UBC Theses and Dissertations
National history curriculum : finding space for a critical global education Hophan, Phillip Albert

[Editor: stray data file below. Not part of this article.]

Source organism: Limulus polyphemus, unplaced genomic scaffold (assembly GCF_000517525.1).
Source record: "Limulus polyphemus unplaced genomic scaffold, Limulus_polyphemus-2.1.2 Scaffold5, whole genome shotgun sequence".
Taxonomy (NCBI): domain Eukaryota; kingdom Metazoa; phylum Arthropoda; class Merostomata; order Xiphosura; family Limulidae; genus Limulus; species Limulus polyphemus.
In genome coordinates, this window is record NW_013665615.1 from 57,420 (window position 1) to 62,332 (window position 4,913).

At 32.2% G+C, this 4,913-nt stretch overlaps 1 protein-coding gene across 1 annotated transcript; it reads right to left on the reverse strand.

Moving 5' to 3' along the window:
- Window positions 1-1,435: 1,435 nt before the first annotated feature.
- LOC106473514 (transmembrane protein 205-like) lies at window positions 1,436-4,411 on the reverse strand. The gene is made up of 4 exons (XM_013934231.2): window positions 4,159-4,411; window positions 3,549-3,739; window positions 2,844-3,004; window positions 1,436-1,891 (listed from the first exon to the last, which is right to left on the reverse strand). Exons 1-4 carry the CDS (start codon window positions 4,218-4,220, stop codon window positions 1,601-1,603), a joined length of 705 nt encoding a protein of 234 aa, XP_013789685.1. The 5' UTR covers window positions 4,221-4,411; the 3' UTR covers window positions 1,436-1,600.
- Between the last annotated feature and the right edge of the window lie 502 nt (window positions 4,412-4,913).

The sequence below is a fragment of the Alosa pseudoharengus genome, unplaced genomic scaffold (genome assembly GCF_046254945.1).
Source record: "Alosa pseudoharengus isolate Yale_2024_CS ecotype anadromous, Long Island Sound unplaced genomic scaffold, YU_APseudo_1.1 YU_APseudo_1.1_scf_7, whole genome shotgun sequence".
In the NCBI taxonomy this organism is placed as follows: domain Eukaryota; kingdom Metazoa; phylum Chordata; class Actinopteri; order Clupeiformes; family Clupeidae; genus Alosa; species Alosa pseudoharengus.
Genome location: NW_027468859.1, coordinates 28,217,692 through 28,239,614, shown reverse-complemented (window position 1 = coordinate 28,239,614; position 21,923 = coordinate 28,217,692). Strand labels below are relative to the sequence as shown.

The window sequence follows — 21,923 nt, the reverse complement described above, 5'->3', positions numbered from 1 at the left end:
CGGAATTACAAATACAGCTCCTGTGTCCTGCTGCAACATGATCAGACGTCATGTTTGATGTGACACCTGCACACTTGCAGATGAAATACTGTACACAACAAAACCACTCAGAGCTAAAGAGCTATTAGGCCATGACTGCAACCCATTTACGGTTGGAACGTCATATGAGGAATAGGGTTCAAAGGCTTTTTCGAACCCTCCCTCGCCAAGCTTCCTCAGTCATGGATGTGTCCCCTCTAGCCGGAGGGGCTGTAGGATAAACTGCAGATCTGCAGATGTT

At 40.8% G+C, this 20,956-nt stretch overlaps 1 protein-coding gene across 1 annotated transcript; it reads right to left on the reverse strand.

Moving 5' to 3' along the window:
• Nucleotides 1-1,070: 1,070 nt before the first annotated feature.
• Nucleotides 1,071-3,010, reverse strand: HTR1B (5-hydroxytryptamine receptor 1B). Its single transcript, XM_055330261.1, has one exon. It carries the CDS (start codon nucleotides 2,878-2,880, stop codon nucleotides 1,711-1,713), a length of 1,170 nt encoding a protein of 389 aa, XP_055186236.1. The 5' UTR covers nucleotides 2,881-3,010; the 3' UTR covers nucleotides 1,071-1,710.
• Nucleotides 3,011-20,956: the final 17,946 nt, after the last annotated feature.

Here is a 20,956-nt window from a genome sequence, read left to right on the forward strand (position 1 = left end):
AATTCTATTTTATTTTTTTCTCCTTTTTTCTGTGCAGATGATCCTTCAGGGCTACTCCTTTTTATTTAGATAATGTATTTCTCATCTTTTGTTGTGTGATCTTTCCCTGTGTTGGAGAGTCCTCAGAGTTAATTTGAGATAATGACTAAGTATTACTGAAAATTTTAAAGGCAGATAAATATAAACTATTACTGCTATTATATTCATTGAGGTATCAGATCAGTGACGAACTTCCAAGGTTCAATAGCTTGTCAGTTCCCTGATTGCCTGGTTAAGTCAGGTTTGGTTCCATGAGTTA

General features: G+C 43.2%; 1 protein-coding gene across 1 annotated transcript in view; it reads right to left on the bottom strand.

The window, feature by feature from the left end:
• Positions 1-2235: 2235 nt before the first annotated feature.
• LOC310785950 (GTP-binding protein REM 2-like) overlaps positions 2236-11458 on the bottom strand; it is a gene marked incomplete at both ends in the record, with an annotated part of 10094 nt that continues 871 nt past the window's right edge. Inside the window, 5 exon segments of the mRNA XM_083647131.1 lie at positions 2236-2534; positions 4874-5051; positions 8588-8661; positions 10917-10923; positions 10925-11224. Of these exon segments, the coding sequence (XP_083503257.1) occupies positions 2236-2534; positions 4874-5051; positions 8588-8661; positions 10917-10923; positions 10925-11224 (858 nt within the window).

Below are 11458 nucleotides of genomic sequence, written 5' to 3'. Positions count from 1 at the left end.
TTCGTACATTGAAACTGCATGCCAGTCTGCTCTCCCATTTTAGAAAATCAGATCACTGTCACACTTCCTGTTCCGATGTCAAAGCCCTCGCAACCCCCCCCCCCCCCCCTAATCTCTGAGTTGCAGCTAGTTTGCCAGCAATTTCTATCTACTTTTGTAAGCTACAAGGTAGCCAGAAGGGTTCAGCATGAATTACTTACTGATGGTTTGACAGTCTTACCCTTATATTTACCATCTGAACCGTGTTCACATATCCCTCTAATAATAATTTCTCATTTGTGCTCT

This investigation provides important insights for how a critical model of global education might be incorporated within national history pedagogies, in the face of increasingly strident neoliberal policy making in education. The demand of teaching, learning and theorizing in the contemporary political environment of the United States or Canada exerts undue pressure on students, teachers, and educationalists in the name of standardization, assessment and global economic preparedness. This research illuminates the critical possibilities that lie in the cracks of such oppressive policies, possibilities that may encourage students and teachers to act more substantially in defense of a globally infused national history education. Numerous foundational definitions of global education and four emergent models are extracted from a survey of North American global education literature, since 1980. These models are located in the official national history and social studies curriculum of the state of California and the province of British Columbia, respectively. Neoliberal educational policymaking is examined for its bearing on the advancement of global education in these jurisdictions. Significant differences in findings in California and British Columbia are explicated. Freirean critical pedagogy is considered as a theoretical framework for students and teachers to employ in turning back the neoliberal tide, by finding and utilizing space within the official national history curriculum for the rooting of a critical global education.
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